This is a very interesting documentary by Aljazeera, which captures the current trend of reverse European migration to former colonies in Africa and South America. Many Spaniards and Portuguese are now moving to Mozambique and Angola in Africa and Brazil, Argentina and Chile in South America to secure jobs and other economic opportunities.
Some highlights of the documentary include:
- “Lisbon (Portugal) is witnessing an unprecedented trend — EU citizens queuing outside African embassies for work visas” from 2.00 min onwards.
- About 5 mins into the video, the narrator says “…majority don’t see the themselves as immigrants”. Then a young Portuguese chap says: “we are not here for our whole lives, only temporary. I am not here to lay down roots. I am only here because I have been forced to emigrate. I would’ve never left Portugal voluntarily. My plan is to go back to Portugal once the situation has improved”
- Each month, the Portuguese consulate in Mozambique registers over 150 new arrivals.
- About EUR 2bn are remitted to Portugal each year from Portuguese expats.
- In Argentina, new laws guarantee immigrants access to healthcare and education, and allow them to stay even if they have no work.
This is certainly fascinating. I can’t help imagining the consequences of this reverse migration in the medium term.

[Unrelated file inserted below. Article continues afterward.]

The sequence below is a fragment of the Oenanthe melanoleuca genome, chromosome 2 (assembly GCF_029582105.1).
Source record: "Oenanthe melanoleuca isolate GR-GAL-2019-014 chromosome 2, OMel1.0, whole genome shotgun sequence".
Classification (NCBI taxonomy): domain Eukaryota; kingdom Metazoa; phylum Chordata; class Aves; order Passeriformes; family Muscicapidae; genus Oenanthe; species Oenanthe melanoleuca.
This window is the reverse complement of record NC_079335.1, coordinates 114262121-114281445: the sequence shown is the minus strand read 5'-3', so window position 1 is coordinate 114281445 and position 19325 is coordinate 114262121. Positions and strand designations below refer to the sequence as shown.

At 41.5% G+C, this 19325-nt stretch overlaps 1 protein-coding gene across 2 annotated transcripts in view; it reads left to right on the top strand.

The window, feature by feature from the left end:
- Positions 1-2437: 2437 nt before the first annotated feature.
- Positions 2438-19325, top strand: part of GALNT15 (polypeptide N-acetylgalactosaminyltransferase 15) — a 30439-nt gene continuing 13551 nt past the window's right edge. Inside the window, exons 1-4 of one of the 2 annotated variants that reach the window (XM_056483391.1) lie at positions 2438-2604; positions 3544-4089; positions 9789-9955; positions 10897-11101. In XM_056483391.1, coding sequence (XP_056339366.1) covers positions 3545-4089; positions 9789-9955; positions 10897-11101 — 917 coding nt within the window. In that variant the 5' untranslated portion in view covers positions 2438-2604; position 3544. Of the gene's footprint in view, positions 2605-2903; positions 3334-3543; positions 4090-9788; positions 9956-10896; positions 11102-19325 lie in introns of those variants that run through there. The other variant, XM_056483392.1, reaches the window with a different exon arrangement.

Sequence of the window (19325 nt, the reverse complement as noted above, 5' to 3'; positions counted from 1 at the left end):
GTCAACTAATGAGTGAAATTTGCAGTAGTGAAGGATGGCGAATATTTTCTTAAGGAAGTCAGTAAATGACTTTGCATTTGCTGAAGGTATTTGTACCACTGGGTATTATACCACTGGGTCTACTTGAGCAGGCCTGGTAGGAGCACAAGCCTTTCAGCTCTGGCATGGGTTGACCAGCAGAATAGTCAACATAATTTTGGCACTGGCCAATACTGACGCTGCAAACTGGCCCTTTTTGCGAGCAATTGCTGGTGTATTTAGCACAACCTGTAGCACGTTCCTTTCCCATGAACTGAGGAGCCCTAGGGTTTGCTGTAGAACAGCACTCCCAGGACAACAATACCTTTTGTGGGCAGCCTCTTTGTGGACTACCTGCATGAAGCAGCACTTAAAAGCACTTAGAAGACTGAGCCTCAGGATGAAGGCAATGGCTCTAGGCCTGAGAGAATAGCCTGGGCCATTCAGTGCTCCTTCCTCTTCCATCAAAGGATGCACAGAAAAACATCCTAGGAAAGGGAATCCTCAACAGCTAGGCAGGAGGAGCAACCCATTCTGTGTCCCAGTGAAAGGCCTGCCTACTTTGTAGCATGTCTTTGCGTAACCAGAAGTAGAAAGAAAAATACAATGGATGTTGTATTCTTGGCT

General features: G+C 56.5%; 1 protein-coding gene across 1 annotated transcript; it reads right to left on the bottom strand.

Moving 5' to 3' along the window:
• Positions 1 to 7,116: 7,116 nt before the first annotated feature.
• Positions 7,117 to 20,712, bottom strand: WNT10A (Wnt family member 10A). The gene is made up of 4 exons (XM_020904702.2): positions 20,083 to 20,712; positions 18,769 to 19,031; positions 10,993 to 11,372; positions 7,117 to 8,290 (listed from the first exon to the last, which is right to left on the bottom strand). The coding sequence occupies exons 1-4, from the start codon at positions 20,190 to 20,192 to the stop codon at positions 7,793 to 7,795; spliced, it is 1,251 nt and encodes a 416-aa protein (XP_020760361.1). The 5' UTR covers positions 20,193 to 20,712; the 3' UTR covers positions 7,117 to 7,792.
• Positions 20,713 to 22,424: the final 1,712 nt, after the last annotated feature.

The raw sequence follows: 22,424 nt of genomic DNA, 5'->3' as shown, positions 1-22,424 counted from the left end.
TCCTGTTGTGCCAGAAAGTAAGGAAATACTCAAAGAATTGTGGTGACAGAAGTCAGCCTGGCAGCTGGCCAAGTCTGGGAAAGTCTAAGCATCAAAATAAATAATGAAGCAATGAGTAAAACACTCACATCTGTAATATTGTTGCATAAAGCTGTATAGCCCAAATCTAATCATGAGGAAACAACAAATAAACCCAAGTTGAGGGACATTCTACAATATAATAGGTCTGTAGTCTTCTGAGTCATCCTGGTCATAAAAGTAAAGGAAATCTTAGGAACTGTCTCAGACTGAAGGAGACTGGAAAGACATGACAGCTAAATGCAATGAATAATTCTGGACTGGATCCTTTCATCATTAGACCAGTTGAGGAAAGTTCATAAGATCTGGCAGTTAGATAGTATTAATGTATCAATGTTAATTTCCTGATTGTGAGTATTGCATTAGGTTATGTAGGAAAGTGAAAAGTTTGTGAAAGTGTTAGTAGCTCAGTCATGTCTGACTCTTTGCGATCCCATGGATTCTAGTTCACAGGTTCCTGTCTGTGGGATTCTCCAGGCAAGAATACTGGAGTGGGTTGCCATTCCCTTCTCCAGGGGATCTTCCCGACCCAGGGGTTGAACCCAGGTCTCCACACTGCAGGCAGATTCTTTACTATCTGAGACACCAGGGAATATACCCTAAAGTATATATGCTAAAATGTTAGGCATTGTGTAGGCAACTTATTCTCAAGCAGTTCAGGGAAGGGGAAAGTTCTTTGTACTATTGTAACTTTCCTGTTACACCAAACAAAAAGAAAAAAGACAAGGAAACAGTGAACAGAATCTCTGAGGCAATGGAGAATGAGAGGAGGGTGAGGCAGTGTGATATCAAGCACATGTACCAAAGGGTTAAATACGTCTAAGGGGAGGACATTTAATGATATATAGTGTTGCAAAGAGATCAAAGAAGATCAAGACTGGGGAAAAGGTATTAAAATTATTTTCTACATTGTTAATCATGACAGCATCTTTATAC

First, will this new and rising inflow cause tensions between citizens and the immigrants in terms of access to economic opportunities? Even though, in many cases, the immigrants are not directly displacing the local population, but are plugging existing skills gap.
Second, what will be the impact of this inflow of (mostly skilled) migrants: skills and technology transfer, economic growth or greater capital flight?
Third, what about the fortress-Europe approach to immigration, at least in/to the countries in question? If a good number of the young and the skilled are leaving for elsewhere, within the context of an ageing population and a rising dependency ratio soon to rival Sub-Saharan Africa (see projections by the UN here), economic….er…”constraints” (national debt and economic stagnation, to mention two only) and very hostile anti-immigration policies, who will foot the tax bill in these countries in the medium to long-term, if these trends continue? Will these trends affect the hostile anti-immigration debates in Europe?
Four, are other African countries particularly the anglophone and francophone ones positioning themselves to make the most of this momentous opportunity?
We really need to think about some of these questions and more.
Oh Nigeria, please get your act together. *sighs*